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Cytoskeletal defects lead to cytokinesis failure and genomic instability in cancer cells

Wu, Qian (2008) Cytoskeletal defects lead to cytokinesis failure and genomic instability in cancer cells. Doctoral Dissertation, University of Pittsburgh. (Unpublished)

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Cancer cells typically have unstable genomes and ploidy, and these changes play an important part of malignant transformation in most tumorigenesis models. I observe that cancer cells can increase ploidy by failure of cell division producing a single daughter with a doubled genome. Cytokinesis failure usually is followed by the formation of multipolar spindles in the tested cell lines. Some of these cells are still capable of dividing and the daughters of multipolar division have an even greater chance of being multinucleated and multicentrosomal due to failure of cytokinesis and thus likely enter another round of multipolar division. However, some of the daughters inherit a single nucleus and centrosome, suggesting that they may escape a cycle of multipolarity and give rise to centrosomally-stable clones. I also show here that failure of cytokinesis in cancer cells is associated with cytoskeleton abnormalities. One type of defect is caused by decreased phosphorylation of the myosin regulatory light chain, a key regulatory element of cortical contraction during cell division. Reduced phosphorylation is often associated with high expression of myosin phosphatase and/or reduced myosin light chain kinase (MLCK) levels in a variety of cancer cell lines. When myosin light chain phosphorylation is restored to normal levels by phosphatase knockdown, the mitotic defects of malignant cells, including cytokinesis failure, multinucleation, and multipolar mitosis are all markedly reduced. Both overexpression of myosin phosphatase and inhibition of the MLCK can recapitulate the multinucleation in nonmalignant cells. These results show that ploidy defects in tumor cells can be caused by deficiencies in myosin light chain phosphorylation resulting from high expression of myosin phosphatase and low activity of MLCK. GpIb¦Á, a membrane glycoprotein, which is widely upregulated in cancer cells, has been shown here for the first time to play a role in cytokinesis, possibly also through regulating cytoskeleton remodeling. The overexpression of GpIb¦Á in p53-knockdown primary cells induces cytokinesis failure, tetraploidization, genomic instability and tumorigenesis. In addition, knockdown of GpIb¦Á reduces chromosome segregation defects in cancer cells. Together, these observations support a model that cytoskeleton-defect-mediated cytokinesis failure plays a major role influencing the chromosomal instability of cancer cells.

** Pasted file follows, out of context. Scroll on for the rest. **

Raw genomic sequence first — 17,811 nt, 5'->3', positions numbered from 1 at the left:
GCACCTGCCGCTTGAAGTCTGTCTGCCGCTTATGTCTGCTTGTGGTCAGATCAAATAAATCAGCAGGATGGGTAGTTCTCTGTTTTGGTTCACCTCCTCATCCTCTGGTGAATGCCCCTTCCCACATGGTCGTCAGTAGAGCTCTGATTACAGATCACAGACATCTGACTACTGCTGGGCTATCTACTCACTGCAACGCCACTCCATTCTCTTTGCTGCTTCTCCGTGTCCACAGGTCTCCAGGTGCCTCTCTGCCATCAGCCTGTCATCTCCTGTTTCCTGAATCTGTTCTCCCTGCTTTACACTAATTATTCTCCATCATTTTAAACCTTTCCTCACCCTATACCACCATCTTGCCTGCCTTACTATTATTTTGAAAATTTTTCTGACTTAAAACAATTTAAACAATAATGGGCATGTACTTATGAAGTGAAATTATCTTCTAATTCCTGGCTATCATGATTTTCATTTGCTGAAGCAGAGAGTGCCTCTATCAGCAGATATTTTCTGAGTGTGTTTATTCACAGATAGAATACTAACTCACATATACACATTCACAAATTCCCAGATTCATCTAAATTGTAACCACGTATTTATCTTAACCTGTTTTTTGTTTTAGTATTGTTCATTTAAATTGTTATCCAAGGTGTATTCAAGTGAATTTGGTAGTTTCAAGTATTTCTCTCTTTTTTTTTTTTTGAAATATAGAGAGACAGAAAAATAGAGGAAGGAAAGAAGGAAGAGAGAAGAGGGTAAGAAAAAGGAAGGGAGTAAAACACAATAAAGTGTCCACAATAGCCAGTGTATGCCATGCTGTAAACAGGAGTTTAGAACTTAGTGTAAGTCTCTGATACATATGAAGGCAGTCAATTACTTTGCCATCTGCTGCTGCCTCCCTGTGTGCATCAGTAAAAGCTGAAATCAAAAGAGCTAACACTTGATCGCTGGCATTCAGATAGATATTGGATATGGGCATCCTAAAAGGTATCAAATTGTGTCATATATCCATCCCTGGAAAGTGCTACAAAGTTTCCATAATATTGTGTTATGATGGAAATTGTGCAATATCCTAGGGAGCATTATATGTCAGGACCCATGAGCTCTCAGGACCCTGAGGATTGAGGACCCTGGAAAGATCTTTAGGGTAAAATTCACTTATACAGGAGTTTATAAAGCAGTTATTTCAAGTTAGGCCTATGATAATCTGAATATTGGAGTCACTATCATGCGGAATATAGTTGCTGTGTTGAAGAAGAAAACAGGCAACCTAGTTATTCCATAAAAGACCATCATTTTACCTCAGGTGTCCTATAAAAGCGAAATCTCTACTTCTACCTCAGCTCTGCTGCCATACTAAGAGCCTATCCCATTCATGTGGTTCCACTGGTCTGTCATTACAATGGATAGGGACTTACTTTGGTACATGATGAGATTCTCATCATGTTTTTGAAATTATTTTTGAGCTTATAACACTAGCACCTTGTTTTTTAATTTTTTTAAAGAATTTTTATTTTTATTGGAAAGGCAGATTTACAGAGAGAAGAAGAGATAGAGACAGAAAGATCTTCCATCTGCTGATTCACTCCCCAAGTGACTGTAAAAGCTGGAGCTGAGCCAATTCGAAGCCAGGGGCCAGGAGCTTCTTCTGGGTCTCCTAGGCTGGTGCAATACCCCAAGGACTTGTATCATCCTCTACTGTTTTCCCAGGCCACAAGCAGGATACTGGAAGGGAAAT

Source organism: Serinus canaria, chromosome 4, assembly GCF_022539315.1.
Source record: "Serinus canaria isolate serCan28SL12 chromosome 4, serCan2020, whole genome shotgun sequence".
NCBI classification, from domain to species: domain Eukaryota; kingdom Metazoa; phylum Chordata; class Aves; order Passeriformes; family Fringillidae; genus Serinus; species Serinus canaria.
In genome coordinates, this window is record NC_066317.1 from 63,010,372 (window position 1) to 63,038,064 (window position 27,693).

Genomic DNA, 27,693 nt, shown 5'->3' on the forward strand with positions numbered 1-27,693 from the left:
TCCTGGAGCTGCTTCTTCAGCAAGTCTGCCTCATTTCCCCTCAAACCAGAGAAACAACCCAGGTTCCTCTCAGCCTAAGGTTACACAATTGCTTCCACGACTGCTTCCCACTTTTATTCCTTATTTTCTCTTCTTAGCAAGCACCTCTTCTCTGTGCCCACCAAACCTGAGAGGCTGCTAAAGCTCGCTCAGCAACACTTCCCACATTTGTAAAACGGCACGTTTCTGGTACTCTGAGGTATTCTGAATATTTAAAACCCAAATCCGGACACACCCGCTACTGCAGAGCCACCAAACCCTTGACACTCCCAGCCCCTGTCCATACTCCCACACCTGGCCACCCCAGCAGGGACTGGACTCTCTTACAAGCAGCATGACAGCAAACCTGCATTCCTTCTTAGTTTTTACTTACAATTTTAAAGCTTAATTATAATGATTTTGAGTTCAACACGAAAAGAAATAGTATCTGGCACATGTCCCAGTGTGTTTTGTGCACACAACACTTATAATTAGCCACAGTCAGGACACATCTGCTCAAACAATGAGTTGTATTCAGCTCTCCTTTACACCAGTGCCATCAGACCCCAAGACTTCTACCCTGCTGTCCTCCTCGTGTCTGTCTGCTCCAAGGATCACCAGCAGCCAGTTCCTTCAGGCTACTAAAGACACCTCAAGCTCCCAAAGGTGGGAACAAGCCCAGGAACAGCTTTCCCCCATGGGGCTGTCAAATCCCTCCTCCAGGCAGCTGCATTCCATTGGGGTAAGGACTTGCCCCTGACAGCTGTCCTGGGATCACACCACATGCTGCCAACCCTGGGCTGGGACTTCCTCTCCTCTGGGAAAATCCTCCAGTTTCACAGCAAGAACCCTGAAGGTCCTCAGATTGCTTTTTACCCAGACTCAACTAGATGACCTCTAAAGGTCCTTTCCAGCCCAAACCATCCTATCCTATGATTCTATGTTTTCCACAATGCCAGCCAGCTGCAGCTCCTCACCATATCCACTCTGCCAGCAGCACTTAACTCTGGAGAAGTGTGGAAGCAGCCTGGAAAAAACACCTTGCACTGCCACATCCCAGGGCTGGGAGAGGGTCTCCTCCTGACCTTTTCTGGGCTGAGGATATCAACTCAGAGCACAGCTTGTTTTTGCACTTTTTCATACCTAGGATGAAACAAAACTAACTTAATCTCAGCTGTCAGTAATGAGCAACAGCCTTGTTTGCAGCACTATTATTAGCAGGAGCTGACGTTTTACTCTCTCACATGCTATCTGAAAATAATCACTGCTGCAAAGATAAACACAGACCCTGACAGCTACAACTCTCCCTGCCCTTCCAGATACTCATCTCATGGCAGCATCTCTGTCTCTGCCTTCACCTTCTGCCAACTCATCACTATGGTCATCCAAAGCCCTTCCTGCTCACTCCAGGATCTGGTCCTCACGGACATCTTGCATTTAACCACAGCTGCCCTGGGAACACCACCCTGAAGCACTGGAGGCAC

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Item Type: University of Pittsburgh ETD
Status: Unpublished
CreatorsEmailPitt UsernameORCID
Wu,, chianwoo@hotmail.comQIW9
ETD Committee:
TitleMemberEmail AddressPitt UsernameORCID
Committee ChairSaunders, William Swsaund@pitt.eduWSAUND
Committee MemberSchwacha, Anthonyschwacha@pitt.eduSCHWACHA
Committee MemberHildebrand, Jeffrey Djeffh@pitt.eduJEFFH
Committee MemberBrodsky, Jeffrey Ljbrodsky@pitt.eduJBRODSKY
Committee MemberWatkins, Simon Cswatkins@pitt.eduSWATKINS
Date: 7 November 2008
Date Type: Completion
Defense Date: 17 April 2008
Approval Date: 7 November 2008
Submission Date: 24 April 2008
Access Restriction: No restriction; Release the ETD for access worldwide immediately.
Institution: University of Pittsburgh
Schools and Programs: Dietrich School of Arts and Sciences > Biological Sciences
Degree: PhD - Doctor of Philosophy
Thesis Type: Doctoral Dissertation
Refereed: Yes
Uncontrolled Keywords: actin; cancer; centrosome; cytokinesis; cytoskeleton; GpIba; MLC; MLCK; multinucleation; multipolarity; myosin phosphatase; phosphorylation; tetraploidy
Other ID:, etd-04242008-170912
Date Deposited: 10 Nov 2011 19:42
Last Modified: 15 Nov 2016 13:42


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